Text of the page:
Buyers who drive the Ford Escape Hybrid back to back with newer small SUVs like the Honda CR-V and Toyota RAV4 will likely be disappointed by the Ford's comparatively noisy power delivery and sluggish dynamics. And given that both of these competitors are capable of returning mileage in the high 20s, there's a good case to be made for buying a traditional gasoline-powered small SUV instead of a hybrid. However, if you compare the Escape Hybrid to the less refined Saturn Vue Green Line and the more expensive Toyota Highlander Hybrid, it becomes a much more attractive candidate. Add in the fact that buying a 2008 Ford Escape Hybrid will still net you a nice tax credit, and it's certainly worth considering if you'd like to do something nice for the planet and save a little money on gas without giving up the SUV lifestyle.
Trim levels & features
A compact SUV, the 2008 Ford Escape Hybrid is available in one four-door body style with either front-wheel drive or all-wheel drive (AWD). Standard features include 16-inch alloy wheels, a power driver seat, dual-zone automatic climate control, a four-speaker CD stereo with an MP3 player input jack, cruise control and full power accessories.
On the options list for the Escape Hybrid you'll find a DVD-based navigation system (with a hybrid energy flow/fuel-consumption display) bundled with an upgraded seven-speaker audio system with an in-dash CD changer. Another popular add-on is the Premium Package, which offers leather upholstery, heated front seats, a 110-volt AC outlet, a cargo cover, an auto-dimming rearview mirror, heated outside mirrors, a roof rack and rear parking sensors. Several of these items can also be purchased à la carte. Other options include a moonroof and running boards.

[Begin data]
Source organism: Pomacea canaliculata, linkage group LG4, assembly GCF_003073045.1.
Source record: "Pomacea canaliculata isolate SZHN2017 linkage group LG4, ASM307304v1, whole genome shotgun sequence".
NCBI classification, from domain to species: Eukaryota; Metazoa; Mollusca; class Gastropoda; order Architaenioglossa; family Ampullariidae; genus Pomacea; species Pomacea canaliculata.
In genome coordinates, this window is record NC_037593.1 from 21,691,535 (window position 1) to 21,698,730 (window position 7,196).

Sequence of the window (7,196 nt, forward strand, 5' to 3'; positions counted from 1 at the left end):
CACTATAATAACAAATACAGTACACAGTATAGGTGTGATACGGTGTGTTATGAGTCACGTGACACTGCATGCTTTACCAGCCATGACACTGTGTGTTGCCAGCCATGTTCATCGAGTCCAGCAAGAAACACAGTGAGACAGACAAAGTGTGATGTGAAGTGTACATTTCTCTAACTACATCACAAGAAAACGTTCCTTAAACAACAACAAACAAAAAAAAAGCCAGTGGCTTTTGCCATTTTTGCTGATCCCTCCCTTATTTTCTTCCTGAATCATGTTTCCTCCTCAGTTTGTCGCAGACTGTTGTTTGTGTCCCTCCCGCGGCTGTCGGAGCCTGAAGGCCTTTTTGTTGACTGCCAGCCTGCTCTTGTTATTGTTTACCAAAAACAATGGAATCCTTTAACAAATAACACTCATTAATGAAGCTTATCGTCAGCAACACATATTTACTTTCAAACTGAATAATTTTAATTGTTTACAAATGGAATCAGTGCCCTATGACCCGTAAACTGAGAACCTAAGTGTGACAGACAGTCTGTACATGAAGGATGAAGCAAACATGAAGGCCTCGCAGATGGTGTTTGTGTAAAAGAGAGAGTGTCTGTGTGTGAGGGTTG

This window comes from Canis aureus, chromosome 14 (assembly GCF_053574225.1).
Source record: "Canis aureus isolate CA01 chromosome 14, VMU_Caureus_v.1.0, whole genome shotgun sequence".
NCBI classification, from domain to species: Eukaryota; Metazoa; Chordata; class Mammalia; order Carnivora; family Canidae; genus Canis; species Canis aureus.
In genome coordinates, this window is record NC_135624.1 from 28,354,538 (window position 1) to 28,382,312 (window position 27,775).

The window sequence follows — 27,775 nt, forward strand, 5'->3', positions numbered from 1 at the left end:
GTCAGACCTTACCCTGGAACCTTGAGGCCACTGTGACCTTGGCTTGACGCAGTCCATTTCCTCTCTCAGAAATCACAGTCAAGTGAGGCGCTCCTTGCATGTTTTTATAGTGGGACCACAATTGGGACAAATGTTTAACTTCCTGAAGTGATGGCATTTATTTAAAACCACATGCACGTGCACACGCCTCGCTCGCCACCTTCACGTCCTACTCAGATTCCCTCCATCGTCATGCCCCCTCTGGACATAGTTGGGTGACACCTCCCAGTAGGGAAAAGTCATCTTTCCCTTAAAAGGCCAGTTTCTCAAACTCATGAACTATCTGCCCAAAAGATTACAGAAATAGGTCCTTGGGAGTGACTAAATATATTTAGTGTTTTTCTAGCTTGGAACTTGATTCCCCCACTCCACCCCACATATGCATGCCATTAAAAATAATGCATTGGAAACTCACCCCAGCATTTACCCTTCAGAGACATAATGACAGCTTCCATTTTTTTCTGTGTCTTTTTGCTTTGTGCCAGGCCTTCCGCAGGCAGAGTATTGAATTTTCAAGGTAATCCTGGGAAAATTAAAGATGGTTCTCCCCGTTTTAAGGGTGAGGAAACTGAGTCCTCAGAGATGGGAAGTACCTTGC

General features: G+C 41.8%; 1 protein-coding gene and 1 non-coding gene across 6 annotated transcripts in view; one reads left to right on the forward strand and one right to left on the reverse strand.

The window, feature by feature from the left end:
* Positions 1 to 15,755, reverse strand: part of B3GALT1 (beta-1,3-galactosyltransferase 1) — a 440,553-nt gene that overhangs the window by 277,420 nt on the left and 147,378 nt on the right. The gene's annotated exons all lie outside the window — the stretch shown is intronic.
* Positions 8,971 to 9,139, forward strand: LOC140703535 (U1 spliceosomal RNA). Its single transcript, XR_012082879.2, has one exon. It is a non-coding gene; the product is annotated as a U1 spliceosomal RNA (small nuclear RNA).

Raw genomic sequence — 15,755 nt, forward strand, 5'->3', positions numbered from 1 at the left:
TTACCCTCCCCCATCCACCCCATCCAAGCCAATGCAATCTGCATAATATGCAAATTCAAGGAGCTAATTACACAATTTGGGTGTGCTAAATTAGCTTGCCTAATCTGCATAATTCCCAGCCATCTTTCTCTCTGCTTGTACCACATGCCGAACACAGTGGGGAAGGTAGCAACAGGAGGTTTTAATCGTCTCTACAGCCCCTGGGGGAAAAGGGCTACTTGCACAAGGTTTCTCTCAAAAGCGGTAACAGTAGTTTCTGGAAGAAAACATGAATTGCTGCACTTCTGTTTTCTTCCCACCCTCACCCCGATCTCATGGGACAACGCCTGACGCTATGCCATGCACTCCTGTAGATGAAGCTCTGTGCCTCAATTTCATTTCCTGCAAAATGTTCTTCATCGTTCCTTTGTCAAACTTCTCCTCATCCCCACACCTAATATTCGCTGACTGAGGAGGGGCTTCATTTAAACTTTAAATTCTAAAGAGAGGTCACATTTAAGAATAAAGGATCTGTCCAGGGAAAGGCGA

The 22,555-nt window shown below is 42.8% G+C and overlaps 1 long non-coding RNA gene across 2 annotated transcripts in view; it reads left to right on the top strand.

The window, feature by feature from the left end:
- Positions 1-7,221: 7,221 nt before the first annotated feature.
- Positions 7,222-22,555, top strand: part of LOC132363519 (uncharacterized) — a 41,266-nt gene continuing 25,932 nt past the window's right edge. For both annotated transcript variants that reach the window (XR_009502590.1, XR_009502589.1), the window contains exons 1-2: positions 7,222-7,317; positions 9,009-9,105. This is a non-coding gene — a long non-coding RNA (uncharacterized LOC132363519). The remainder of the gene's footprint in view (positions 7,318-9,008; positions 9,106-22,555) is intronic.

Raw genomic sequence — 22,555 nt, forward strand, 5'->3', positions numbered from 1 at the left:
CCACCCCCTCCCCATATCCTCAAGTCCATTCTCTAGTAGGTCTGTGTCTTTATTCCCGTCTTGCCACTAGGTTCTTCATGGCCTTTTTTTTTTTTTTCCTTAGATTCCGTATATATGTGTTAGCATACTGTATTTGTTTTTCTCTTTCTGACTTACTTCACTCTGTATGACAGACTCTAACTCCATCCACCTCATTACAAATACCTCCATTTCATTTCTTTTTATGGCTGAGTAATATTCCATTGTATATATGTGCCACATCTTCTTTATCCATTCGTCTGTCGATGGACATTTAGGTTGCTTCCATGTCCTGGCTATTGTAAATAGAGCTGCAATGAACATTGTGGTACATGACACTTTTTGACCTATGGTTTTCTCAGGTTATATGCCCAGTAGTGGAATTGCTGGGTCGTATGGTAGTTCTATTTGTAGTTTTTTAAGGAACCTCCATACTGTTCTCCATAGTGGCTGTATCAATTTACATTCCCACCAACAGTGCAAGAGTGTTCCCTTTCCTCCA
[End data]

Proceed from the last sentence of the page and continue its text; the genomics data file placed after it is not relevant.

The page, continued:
Performance & mpg
The Escape Hybrid power plant consists of a 2.3-liter four-cylinder gasoline engine and two electric motor/generators. Net output is 155 hp. Ford calls the transmission a CVT, but there's no rotating belt as in a conventional CVT. Instead, the motors work in concert with the gas engine through a planetary gearset to provide seamless power and maximum efficiency. If you're the driver of an Escape Hybrid, all you have to do is move the shift lever to "D" and press the gas pedal. On AWD Escape Hybrid models, a third electric motor steps in to drive the rear wheels when extra acceleration or traction is needed. It's not a true all-wheel-drive system, though, and buyers needing a serious snow vehicle will be better served by the regular gasoline-powered Escape. With the EPA's adjusted fuel economy ratings for 2008, the front-drive Escape Hybrid comes in at 34 mpg city, 30 mpg highway, while the AWD version is listed at 29/27.